Smart charging can be used to provide the flexibility needed to manage the growing demand on local grids prompted by rising take-up of electric vehicles, according to the initial findings of a landmark study.
Western Power Distribution’s (WPD) Electric Nation project is believed to be the world’s largest trial of its kind, with over 40 different makes and models of EVs used and offering free smart chargers to between 500-700 EV drivers.
Its preliminary findings, presented at Cenex’s Low Carbon Vehicle event this week, are based on almost 70,000 hours of charging data, and show that 48% of plug-in events begin between 5pm and midnight.
On average, these vehicles are plugged in for 12 hours, but are only charging for just over two hours. This suggests that there is likely to be sufficient flexibility to manage charging away from peak electricity demand periods.
The results come at the start of a tipping point for electric vehicles after the UK government announced plans to ban the sale of petrol and diesel cars and vans, with the Scottish government saying yesterday they would be phased out by 2032.
This has sparked a number of reports raising concerns over the impact of EVs on the UK power system following National Grid’s Future Energy Scenarios document. This estimated the additional system-wide peak electricity demand from electric vehicles would range from 6 to 18GW in 2050.
A number of mainstream publications jumped on these figures, with one stating the UK would need “ten new nuke plants” to cope, prompting National Grid to publish a ‘myth buster’ document.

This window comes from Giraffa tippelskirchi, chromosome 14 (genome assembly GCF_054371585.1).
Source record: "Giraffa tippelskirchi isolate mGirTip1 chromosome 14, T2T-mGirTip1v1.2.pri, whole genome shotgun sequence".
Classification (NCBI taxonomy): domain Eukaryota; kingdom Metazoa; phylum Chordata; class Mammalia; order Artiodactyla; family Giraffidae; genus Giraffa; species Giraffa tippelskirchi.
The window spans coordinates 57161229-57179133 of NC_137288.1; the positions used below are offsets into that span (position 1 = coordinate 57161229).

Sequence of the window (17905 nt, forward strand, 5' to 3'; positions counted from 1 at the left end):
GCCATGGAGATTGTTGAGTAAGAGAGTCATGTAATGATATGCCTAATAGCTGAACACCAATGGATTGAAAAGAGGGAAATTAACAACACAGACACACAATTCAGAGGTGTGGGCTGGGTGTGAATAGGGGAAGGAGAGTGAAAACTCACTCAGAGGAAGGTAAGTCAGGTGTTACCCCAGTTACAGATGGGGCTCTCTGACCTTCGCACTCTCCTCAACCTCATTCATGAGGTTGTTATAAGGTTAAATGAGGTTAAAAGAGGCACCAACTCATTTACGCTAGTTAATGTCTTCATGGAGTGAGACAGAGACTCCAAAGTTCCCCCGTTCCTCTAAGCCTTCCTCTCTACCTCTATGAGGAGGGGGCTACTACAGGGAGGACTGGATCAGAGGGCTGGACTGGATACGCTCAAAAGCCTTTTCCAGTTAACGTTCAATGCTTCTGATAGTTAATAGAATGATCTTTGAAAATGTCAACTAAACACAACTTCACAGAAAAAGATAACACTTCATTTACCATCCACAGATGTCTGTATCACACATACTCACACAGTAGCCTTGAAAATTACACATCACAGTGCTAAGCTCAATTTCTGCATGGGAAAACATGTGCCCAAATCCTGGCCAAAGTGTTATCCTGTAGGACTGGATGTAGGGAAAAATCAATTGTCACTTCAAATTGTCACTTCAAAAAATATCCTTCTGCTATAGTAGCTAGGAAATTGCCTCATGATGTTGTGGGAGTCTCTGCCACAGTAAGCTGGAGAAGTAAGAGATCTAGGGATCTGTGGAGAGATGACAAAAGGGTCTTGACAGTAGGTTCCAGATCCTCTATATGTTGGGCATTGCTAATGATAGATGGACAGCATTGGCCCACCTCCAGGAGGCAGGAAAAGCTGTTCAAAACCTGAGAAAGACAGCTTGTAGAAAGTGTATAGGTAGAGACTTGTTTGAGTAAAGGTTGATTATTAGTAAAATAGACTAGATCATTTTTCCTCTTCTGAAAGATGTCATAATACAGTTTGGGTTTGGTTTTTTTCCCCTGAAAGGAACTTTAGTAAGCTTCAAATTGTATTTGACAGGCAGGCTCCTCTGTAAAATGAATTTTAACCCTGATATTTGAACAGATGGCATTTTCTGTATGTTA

However, the lower increase of 6GW is predicted when the use of smart charging and time of use tariffs is widespread, which is widely expected to grow in use as EV sales increase. Further reductions in peak electricity demand are also likely to be possible by vehicle to grid charging (V2G), which will also be tested by the Electric Nation project.
Mark Dale, innovation manager at WPD, said: “The UK government is looking to mandate smart charging, and the Electric Nation project is providing evidence about whether it will work.
“Research shows that at least 30% of Britain’s low voltage networks are likely to require investment by 2050 to charge EVs, costing at least £2.2bn. Our early findings suggest that smart charging could reduce, delay or avoid the need to upgrade or replace these networks.”
The project is ahead of schedule with recruitment, having received over 2,500 enquiries, which have translated to over 700 signed expressions of interest, of which over 400 have been approved, and over 350 smart chargers have now been installed.
The technology will be explored in detail throughout the rest of 2017 and 2018.